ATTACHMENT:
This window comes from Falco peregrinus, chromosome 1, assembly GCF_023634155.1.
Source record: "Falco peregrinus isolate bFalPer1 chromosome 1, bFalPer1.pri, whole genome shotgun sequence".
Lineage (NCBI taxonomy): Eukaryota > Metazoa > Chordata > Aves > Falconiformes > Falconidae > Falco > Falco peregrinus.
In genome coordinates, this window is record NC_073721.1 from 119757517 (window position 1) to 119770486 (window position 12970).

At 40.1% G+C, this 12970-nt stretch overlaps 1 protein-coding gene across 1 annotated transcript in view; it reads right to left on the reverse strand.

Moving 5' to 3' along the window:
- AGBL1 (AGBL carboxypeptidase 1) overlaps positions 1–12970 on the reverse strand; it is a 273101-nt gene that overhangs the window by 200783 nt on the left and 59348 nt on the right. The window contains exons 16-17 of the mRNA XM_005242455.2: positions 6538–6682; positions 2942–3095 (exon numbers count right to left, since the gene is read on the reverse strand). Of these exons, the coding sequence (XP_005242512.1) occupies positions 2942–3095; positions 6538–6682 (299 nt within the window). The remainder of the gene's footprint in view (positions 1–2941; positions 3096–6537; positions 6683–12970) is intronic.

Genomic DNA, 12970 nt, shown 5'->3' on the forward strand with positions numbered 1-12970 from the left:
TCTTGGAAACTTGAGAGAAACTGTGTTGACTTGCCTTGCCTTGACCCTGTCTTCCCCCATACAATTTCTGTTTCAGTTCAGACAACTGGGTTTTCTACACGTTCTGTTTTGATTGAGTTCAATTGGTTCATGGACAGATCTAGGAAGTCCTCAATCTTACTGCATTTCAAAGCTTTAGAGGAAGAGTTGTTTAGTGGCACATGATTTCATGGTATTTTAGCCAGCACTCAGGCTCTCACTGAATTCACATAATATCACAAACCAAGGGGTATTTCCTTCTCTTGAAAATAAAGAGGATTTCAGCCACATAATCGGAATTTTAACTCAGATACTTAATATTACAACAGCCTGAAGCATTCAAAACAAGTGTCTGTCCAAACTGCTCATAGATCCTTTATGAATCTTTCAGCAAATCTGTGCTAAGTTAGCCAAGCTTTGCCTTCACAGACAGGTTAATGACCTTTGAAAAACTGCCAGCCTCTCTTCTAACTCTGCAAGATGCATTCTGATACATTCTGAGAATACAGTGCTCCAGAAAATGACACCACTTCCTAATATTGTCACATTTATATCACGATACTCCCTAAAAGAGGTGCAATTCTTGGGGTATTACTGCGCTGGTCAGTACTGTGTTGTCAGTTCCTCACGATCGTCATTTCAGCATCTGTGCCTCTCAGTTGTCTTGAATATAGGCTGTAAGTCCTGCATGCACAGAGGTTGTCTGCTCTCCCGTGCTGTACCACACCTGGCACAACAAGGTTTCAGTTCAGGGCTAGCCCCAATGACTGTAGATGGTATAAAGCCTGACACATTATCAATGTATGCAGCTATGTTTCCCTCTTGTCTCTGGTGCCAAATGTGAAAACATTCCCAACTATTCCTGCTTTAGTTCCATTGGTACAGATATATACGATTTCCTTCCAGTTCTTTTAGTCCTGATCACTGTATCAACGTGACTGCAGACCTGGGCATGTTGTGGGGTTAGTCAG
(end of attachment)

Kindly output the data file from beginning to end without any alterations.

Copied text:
This window comes from Falco peregrinus, chromosome 1, assembly GCF_023634155.1.
Source record: "Falco peregrinus isolate bFalPer1 chromosome 1, bFalPer1.pri, whole genome shotgun sequence".
Lineage (NCBI taxonomy): Eukaryota > Metazoa > Chordata > Aves > Falconiformes > Falconidae > Falco > Falco peregrinus.
In genome coordinates, this window is record NC_073721.1 from 119757517 (window position 1) to 119770486 (window position 12970).

At 40.1% G+C, this 12970-nt stretch overlaps 1 protein-coding gene across 1 annotated transcript in view; it reads right to left on the reverse strand.

Moving 5' to 3' along the window:
- AGBL1 (AGBL carboxypeptidase 1) overlaps positions 1–12970 on the reverse strand; it is a 273101-nt gene that overhangs the window by 200783 nt on the left and 59348 nt on the right. The window contains exons 16-17 of the mRNA XM_005242455.2: positions 6538–6682; positions 2942–3095 (exon numbers count right to left, since the gene is read on the reverse strand). Of these exons, the coding sequence (XP_005242512.1) occupies positions 2942–3095; positions 6538–6682 (299 nt within the window). The remainder of the gene's footprint in view (positions 1–2941; positions 3096–6537; positions 6683–12970) is intronic.

Genomic DNA, 12970 nt, shown 5'->3' on the forward strand with positions numbered 1-12970 from the left:
TCTTGGAAACTTGAGAGAAACTGTGTTGACTTGCCTTGCCTTGACCCTGTCTTCCCCCATACAATTTCTGTTTCAGTTCAGACAACTGGGTTTTCTACACGTTCTGTTTTGATTGAGTTCAATTGGTTCATGGACAGATCTAGGAAGTCCTCAATCTTACTGCATTTCAAAGCTTTAGAGGAAGAGTTGTTTAGTGGCACATGATTTCATGGTATTTTAGCCAGCACTCAGGCTCTCACTGAATTCACATAATATCACAAACCAAGGGGTATTTCCTTCTCTTGAAAATAAAGAGGATTTCAGCCACATAATCGGAATTTTAACTCAGATACTTAATATTACAACAGCCTGAAGCATTCAAAACAAGTGTCTGTCCAAACTGCTCATAGATCCTTTATGAATCTTTCAGCAAATCTGTGCTAAGTTAGCCAAGCTTTGCCTTCACAGACAGGTTAATGACCTTTGAAAAACTGCCAGCCTCTCTTCTAACTCTGCAAGATGCATTCTGATACATTCTGAGAATACAGTGCTCCAGAAAATGACACCACTTCCTAATATTGTCACATTTATATCACGATACTCCCTAAAAGAGGTGCAATTCTTGGGGTATTACTGCGCTGGTCAGTACTGTGTTGTCAGTTCCTCACGATCGTCATTTCAGCATCTGTGCCTCTCAGTTGTCTTGAATATAGGCTGTAAGTCCTGCATGCACAGAGGTTGTCTGCTCTCCCGTGCTGTACCACACCTGGCACAACAAGGTTTCAGTTCAGGGCTAGCCCCAATGACTGTAGATGGTATAAAGCCTGACACATTATCAATGTATGCAGCTATGTTTCCCTCTTGTCTCTGGTGCCAAATGTGAAAACATTCCCAACTATTCCTGCTTTAGTTCCATTGGTACAGATATATACGATTTCCTTCCAGTTCTTTTAGTCCTGATCACTGTATCAACGTGACTGCAGACCTGGGCATGTTGTGGGGTTAGTCAG